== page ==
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Limits of integration

  1. Jul 11, 2008 #1
    1. The problem statement, all variables and given/known data
    (a)The region R enclosed by the curves y=x and y=x^2 is rotated about the x-axis. Find the volume of the resulting solid.

    (b)Find the volume of the solid in part (a) obtained by rotation the region about y=2.

    3. The attempt at a solution
    I solved the (a) integral and got 2(pi)/15, which is the right answer. I thought that (b) would give the same answer, since I'm just rotating it about a different line. But my answer (which is right) is 8pi/15. Can anyone explain why the volume would be different? It's the same solid, just rotated about different lines, right?
  2. jcsd
  3. Jul 11, 2008 #2


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    They are not 'the same solid'. The radius of rotation in the two different cases is different. Look up Pappus' theorem.
  4. Jul 11, 2008 #3
    Let's take the example of making a donut in a similar manner. Take an oval centered on the origin where the longest radius is in the y-direction. Make a solid by rotating this region about the axis x=10 where 10 > the longer radius of the oval. This will make a donut and you could find the volume, but if you were to instead make a donut by rotating around y=10, it would not have the same volume as the solid made by rotating around x=10. I would expect that the y=10 solid would have a larger volume since it will have a greater distance from the center to the edge of the solid.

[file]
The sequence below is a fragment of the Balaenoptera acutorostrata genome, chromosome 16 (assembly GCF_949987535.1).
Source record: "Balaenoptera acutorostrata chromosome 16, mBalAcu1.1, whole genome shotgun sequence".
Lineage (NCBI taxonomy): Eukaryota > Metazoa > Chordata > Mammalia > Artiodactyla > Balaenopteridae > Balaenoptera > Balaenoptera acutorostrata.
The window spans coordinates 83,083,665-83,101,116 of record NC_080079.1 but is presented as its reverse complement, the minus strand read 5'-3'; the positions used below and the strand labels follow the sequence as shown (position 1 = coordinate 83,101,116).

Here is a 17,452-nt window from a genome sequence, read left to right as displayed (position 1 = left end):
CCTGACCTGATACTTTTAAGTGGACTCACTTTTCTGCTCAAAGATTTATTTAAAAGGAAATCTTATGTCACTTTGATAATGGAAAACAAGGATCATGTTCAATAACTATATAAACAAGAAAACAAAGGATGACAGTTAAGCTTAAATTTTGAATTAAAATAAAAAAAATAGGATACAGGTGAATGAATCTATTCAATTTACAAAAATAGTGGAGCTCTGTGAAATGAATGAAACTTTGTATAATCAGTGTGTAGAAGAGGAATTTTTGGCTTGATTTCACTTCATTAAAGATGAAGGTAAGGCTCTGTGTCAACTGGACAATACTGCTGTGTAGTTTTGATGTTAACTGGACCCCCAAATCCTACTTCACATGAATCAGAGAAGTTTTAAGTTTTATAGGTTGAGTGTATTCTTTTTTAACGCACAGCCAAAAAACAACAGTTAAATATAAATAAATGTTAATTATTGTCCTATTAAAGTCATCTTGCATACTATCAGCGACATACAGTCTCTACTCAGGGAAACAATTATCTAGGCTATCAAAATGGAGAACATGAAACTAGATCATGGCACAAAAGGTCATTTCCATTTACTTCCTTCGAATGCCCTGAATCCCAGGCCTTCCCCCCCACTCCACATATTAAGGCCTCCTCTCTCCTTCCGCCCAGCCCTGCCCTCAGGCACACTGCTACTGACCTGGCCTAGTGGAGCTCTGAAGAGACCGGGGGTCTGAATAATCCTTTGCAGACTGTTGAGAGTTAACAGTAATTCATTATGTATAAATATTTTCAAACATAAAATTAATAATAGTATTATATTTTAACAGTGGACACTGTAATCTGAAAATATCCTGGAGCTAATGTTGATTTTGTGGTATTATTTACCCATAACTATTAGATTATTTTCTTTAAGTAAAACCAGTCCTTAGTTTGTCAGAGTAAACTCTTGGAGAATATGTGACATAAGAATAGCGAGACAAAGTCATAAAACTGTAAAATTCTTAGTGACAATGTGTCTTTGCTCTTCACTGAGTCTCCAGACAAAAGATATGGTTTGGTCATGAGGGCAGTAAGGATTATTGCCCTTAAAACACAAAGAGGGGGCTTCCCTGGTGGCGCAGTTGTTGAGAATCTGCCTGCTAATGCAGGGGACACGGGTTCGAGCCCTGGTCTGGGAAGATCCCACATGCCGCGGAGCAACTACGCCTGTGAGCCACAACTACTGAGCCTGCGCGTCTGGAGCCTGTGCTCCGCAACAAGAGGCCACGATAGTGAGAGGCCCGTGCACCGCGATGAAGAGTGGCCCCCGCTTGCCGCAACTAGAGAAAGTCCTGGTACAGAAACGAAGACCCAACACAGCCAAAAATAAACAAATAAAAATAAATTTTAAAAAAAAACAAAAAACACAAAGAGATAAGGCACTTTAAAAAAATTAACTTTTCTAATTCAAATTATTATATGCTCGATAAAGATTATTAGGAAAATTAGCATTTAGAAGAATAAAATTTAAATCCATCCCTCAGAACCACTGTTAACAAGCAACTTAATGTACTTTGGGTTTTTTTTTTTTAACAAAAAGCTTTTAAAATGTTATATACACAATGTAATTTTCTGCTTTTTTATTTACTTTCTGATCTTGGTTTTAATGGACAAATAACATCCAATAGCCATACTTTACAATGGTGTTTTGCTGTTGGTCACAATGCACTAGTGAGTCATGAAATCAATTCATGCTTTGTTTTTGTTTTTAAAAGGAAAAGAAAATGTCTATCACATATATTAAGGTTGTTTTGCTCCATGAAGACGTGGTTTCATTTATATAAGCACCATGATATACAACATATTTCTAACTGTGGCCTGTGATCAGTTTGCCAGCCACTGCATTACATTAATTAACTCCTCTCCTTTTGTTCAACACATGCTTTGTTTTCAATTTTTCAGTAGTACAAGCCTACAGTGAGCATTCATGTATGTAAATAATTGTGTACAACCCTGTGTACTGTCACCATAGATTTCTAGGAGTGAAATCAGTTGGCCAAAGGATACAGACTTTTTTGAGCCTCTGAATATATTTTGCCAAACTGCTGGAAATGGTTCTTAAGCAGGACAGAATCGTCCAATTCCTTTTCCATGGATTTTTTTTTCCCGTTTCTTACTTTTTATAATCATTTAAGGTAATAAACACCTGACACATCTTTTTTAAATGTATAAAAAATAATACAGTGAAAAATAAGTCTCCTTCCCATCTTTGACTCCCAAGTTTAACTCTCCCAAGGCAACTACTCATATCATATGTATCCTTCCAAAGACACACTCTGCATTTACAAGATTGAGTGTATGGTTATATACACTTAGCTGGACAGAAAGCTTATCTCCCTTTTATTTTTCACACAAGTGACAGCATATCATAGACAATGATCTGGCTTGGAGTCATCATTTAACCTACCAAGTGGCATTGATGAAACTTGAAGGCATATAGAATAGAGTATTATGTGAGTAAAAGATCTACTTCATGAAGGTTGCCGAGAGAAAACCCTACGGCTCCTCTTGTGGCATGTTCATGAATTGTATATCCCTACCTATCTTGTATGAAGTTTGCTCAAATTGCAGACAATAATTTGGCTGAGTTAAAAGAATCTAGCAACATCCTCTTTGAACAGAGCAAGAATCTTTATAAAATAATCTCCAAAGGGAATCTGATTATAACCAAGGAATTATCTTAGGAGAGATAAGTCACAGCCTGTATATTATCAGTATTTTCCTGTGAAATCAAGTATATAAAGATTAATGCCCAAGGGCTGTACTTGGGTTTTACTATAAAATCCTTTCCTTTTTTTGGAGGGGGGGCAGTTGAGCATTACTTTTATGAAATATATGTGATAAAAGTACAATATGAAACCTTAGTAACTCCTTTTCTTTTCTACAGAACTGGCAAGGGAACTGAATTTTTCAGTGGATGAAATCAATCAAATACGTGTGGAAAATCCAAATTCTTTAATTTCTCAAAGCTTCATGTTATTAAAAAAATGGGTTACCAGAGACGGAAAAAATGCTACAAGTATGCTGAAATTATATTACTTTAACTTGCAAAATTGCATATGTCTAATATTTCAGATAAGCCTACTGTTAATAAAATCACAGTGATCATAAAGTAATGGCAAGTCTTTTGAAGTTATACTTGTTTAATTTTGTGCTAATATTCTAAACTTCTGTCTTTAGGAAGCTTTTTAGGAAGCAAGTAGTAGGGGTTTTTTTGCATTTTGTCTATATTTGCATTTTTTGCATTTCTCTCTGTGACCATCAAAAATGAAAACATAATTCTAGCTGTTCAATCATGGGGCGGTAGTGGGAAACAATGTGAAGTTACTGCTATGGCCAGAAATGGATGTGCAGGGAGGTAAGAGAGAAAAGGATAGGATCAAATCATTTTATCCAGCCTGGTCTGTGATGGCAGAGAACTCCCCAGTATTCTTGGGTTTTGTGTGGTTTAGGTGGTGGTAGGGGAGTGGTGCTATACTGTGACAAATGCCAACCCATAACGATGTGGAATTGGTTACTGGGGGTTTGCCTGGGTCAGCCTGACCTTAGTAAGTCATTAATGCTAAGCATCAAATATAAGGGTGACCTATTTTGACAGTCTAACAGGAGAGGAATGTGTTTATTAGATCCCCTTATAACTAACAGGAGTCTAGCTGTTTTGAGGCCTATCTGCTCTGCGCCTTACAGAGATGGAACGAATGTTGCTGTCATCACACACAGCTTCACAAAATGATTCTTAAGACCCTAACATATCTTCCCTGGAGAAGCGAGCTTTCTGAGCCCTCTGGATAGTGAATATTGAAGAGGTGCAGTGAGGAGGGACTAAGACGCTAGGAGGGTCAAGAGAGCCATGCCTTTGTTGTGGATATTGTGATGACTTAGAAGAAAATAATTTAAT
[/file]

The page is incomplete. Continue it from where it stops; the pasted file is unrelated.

In your case, you're making some weird solids. and the distance from the rotational axis to farthest out point is not even the same in both cases. Around the x-axis, the farthest out point from the axis is x=1 so a magnitude of 1 away. For the y=2 axis, the farthest point away from it is x=0 for a magnitude of 2 away. I hope this helps you visualize this better.
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